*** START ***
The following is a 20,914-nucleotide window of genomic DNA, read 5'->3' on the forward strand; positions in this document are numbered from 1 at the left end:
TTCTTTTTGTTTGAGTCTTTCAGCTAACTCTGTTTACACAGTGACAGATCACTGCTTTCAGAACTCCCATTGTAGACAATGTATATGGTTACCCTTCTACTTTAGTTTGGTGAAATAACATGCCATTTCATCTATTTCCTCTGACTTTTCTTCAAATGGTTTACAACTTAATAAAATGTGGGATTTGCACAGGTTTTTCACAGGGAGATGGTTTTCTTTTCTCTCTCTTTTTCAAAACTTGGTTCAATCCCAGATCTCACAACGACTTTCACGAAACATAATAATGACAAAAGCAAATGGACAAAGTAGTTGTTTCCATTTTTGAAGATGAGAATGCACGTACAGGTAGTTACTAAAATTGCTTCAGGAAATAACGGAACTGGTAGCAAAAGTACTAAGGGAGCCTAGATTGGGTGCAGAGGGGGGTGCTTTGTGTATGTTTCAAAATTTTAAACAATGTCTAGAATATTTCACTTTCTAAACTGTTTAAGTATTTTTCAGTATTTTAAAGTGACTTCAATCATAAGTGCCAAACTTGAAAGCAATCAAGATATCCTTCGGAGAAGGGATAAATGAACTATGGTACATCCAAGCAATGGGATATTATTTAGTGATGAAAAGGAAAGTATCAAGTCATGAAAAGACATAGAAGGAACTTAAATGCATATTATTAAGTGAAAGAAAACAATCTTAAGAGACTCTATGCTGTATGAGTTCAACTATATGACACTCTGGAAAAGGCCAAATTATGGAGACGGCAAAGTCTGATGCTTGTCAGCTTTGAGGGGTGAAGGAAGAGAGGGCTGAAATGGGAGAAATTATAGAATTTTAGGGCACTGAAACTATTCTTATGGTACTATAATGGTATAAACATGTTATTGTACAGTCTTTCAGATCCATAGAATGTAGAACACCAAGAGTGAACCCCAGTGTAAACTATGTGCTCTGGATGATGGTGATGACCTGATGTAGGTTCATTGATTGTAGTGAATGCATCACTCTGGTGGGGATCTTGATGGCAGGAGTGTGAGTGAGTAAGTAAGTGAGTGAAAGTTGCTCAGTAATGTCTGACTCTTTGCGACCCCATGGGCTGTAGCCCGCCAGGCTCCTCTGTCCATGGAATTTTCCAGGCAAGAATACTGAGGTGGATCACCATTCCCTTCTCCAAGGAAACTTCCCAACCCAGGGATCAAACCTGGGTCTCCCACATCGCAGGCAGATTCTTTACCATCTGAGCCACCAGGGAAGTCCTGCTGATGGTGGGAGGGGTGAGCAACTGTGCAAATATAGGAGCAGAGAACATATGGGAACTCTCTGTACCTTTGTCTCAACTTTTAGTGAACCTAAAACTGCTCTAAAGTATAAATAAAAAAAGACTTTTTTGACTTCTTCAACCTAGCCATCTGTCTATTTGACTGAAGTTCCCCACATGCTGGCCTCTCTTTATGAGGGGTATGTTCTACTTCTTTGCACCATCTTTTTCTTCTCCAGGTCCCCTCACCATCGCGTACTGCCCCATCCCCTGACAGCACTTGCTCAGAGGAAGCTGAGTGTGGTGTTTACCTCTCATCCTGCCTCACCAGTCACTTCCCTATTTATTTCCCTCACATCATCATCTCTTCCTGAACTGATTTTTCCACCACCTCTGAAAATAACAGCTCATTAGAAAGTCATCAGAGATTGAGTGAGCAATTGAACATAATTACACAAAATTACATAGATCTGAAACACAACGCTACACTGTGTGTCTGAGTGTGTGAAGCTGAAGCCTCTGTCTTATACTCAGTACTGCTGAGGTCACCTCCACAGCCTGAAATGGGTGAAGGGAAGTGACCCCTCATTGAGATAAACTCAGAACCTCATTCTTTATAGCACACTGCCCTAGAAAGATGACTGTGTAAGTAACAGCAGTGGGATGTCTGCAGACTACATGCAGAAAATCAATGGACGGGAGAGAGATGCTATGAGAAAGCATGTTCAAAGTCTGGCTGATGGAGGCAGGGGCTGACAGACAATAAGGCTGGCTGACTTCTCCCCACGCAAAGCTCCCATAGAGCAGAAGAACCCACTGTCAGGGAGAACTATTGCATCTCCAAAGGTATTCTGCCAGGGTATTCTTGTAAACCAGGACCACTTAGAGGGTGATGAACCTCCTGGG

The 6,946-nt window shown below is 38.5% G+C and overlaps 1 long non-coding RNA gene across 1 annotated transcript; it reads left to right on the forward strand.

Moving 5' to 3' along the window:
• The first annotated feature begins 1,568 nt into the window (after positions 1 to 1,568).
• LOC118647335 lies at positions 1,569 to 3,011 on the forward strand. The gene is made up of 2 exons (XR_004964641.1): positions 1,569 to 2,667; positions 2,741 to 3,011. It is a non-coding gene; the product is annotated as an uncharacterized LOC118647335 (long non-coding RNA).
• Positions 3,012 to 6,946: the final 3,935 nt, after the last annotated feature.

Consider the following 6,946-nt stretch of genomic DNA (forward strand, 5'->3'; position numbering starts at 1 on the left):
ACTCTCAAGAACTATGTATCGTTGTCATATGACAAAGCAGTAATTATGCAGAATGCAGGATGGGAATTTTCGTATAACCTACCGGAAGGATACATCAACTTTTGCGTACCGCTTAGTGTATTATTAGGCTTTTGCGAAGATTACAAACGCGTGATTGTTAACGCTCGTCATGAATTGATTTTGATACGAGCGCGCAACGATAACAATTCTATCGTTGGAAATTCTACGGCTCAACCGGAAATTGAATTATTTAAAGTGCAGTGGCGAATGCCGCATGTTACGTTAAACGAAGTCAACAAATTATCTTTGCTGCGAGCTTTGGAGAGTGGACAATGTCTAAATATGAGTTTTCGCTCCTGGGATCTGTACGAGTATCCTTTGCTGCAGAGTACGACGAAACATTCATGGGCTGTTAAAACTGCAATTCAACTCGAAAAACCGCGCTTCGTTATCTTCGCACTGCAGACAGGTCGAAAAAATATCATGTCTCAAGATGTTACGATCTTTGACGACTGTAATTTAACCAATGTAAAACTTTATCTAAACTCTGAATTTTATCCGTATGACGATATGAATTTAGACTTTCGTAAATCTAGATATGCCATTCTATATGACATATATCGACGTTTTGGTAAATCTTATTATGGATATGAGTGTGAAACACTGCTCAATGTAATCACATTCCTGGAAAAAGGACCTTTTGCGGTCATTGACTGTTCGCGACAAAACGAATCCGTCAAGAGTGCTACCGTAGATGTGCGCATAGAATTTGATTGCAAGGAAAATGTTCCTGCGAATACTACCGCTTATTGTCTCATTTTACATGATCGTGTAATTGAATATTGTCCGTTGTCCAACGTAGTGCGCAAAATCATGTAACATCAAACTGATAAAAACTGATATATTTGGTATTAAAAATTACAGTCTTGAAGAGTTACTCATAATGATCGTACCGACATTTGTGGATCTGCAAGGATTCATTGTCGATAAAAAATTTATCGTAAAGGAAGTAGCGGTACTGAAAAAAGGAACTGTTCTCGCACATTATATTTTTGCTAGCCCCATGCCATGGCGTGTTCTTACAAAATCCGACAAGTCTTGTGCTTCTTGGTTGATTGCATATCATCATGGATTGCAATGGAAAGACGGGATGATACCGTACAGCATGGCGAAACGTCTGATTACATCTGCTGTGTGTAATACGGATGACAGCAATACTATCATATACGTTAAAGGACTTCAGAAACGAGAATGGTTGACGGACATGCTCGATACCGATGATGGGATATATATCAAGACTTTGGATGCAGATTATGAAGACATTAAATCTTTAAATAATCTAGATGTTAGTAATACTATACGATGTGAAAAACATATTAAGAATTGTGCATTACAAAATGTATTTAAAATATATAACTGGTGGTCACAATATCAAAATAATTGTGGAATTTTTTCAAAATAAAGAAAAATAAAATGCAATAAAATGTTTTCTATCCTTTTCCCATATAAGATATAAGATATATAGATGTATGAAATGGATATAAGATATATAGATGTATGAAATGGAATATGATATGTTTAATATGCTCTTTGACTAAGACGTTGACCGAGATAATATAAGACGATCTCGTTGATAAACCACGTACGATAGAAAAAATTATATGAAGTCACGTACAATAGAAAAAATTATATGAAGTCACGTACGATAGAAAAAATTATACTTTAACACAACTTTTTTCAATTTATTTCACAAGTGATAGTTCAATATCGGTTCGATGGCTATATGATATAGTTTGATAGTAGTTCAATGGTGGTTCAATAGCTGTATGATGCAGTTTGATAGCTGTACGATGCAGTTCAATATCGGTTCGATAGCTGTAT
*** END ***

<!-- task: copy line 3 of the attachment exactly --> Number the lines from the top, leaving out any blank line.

The 6,946-nt window shown below is 38.5% G+C and overlaps 1 long non-coding RNA gene across 1 annotated transcript; it reads left to right on the forward strand.